Information collected by Human Rights Watch suggests that while the actions by the Georgian forces clearly violated international humanitarian law, they did not amount to the crime of genocide.[189] This opinion seemed to be shared by the rapporteurs of the Committee on the Honouring of Obligations and Commitments by Member States of the Council of Europe (Monitoring Committee), who visited Georgia and Russia at the end of September and prepared a report to the Parliamentary Assembly of the Council of Europe (PACE). During the hearing, Rapporteur of the Committee on Legal Affairs and Human Rights Christos Pourgourides noted,

The facts do not seem to support the genocide allegations against Georgia: the number of Ossetian (civilian) victims of the Georgian assault ("thousands" according to early numbers cited by the Russian authorities relying on "provisional data") seem to be much exaggerated; … Individual atrocities such as those described in certain Russian media and submissions to the Committee of Ministers would be serious crimes in their own right, but not attempted genocide.[190]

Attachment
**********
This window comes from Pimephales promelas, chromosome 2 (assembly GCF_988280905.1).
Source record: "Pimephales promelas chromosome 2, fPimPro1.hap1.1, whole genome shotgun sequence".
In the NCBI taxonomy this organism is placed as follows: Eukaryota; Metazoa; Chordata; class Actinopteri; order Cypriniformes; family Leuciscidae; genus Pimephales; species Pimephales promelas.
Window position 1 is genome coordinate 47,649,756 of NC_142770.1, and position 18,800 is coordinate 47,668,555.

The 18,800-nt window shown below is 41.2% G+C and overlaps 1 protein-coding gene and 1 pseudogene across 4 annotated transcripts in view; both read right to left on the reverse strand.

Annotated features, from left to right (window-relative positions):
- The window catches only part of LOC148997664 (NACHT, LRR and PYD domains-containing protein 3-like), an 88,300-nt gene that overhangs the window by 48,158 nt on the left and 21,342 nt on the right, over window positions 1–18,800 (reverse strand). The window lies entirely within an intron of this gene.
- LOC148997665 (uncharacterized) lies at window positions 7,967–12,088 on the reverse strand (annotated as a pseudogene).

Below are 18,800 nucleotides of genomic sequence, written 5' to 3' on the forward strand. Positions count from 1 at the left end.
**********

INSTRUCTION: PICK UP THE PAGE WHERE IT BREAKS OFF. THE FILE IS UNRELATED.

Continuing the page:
Some statements attributed to SKP representatives also raise serious concerns about the accuracy and thoroughness of the investigation. For example, reporting on the findings of the SKP on August 21, Rossiiskaya Gazeta (the main official Russian newspaper) wrote,

In the village of Tsinagar[i], the aggressors executed all civilians in a church where they tried to find refuge. According to Archbishop Feofan of Stavropol and Vladikavkaz, Georgian soldiers were dragging pregnant women out of houses and beating and killing them for delectation of the crowd. One Tskhinvali resident was trying to protect her child from the Georgians, but the baby was shot dead right in her lap.[191]